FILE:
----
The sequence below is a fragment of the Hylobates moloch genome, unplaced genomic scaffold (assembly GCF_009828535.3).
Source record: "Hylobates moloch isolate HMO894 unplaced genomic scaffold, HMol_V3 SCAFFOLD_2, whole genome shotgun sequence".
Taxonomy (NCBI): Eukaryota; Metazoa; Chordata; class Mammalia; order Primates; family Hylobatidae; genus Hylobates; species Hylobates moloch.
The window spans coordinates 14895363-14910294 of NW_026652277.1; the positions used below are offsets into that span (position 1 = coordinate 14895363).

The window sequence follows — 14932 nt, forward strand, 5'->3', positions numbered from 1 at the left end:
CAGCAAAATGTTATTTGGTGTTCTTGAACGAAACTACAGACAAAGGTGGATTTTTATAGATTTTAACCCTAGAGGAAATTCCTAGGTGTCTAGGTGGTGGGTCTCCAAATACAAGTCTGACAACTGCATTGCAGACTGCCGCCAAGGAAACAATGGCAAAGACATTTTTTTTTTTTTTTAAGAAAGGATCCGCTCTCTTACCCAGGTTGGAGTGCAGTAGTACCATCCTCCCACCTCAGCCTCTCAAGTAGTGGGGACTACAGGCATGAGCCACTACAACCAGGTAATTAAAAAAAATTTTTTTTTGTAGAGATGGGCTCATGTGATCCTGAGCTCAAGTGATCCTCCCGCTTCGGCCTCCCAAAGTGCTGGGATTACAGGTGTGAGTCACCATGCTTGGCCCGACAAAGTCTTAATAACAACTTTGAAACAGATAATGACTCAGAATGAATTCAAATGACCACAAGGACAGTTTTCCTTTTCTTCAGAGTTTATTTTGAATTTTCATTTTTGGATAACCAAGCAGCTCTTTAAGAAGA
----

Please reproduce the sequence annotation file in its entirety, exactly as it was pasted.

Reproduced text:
The sequence below is a fragment of the Hylobates moloch genome, unplaced genomic scaffold (assembly GCF_009828535.3).
Source record: "Hylobates moloch isolate HMO894 unplaced genomic scaffold, HMol_V3 SCAFFOLD_2, whole genome shotgun sequence".
Taxonomy (NCBI): Eukaryota; Metazoa; Chordata; class Mammalia; order Primates; family Hylobatidae; genus Hylobates; species Hylobates moloch.
The window spans coordinates 14895363-14910294 of NW_026652277.1; the positions used below are offsets into that span (position 1 = coordinate 14895363).

The window sequence follows — 14932 nt, forward strand, 5'->3', positions numbered from 1 at the left end:
CAGCAAAATGTTATTTGGTGTTCTTGAACGAAACTACAGACAAAGGTGGATTTTTATAGATTTTAACCCTAGAGGAAATTCCTAGGTGTCTAGGTGGTGGGTCTCCAAATACAAGTCTGACAACTGCATTGCAGACTGCCGCCAAGGAAACAATGGCAAAGACATTTTTTTTTTTTTTTAAGAAAGGATCCGCTCTCTTACCCAGGTTGGAGTGCAGTAGTACCATCCTCCCACCTCAGCCTCTCAAGTAGTGGGGACTACAGGCATGAGCCACTACAACCAGGTAATTAAAAAAAATTTTTTTTTGTAGAGATGGGCTCATGTGATCCTGAGCTCAAGTGATCCTCCCGCTTCGGCCTCCCAAAGTGCTGGGATTACAGGTGTGAGTCACCATGCTTGGCCCGACAAAGTCTTAATAACAACTTTGAAACAGATAATGACTCAGAATGAATTCAAATGACCACAAGGACAGTTTTCCTTTTCTTCAGAGTTTATTTTGAATTTTCATTTTTGGATAACCAAGCAGCTCTTTAAGAAGA